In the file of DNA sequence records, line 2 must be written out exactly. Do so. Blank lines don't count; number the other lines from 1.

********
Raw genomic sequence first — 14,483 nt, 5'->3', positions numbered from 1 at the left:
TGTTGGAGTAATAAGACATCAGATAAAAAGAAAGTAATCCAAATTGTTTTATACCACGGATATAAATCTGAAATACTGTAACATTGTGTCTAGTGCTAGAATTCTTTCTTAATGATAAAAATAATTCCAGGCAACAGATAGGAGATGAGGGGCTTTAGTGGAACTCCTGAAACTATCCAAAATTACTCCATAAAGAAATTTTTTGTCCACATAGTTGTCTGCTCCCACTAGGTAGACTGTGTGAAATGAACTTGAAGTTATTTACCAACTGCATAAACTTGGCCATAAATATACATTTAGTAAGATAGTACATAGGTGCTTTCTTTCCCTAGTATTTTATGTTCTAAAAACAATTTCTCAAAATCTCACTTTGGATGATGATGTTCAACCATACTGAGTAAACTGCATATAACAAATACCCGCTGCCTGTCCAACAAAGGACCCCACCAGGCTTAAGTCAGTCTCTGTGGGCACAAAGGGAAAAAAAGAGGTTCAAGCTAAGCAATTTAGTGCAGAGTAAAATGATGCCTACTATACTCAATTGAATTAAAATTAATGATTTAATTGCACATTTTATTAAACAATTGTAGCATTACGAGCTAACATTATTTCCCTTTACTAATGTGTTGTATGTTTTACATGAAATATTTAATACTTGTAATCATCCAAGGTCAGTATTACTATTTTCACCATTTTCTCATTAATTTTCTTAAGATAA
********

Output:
TGTTGGAGTAATAAGACATCAGATAAAAAGAAAGTAATCCAAATTGTTTTATACCACGGATATAAATCTGAAATACTGTAACATTGTGTCTAGTGCTAGAATTCTTTCTTAATGATAAAAATAATTCCAGGCAACAGATAGGAGATGAGGGGCTTTAGTGGAACTCCTGAAACTATCCAAAATTACTCCATAAAGAAATTTTTTGTCCACATAGTTGTCTGCTCCCACTAGGTAGACTGTGTGAAATGAACTTGAAGTTATTTACCAACTGCATAAACTTGGCCATAAATATACATTTAGTAAGATAGTACATAGGTGCTTTCTTTCCCTAGTATTTTATGTTCTAAAAACAATTTCTCAAAATCTCACTTTGGATGATGATGTTCAACCATACTGAGTAAACTGCATATAACAAATACCCGCTGCCTGTCCAACAAAGGACCCCACCAGGCTTAAGTCAGTCTCTGTGGGCACAAAGGGAAAAAAAGAGGTTCAAGCTAAGCAATTTAGTGCAGAGTAAAATGATGCCTACTATACTCAATTGAATTAAAATTAATGATTTAATTGCACATTTTATTAAACAATTGTAGCATTACGAGCTAACATTATTTCCCTTTACTAATGTGTTGTATGTTTTACATGAAATATTTAATACTTGTAATCATCCAAGGTCAGTATTACTATTTTCACCATTTTCTCATTAATTTTCTTAAGATAA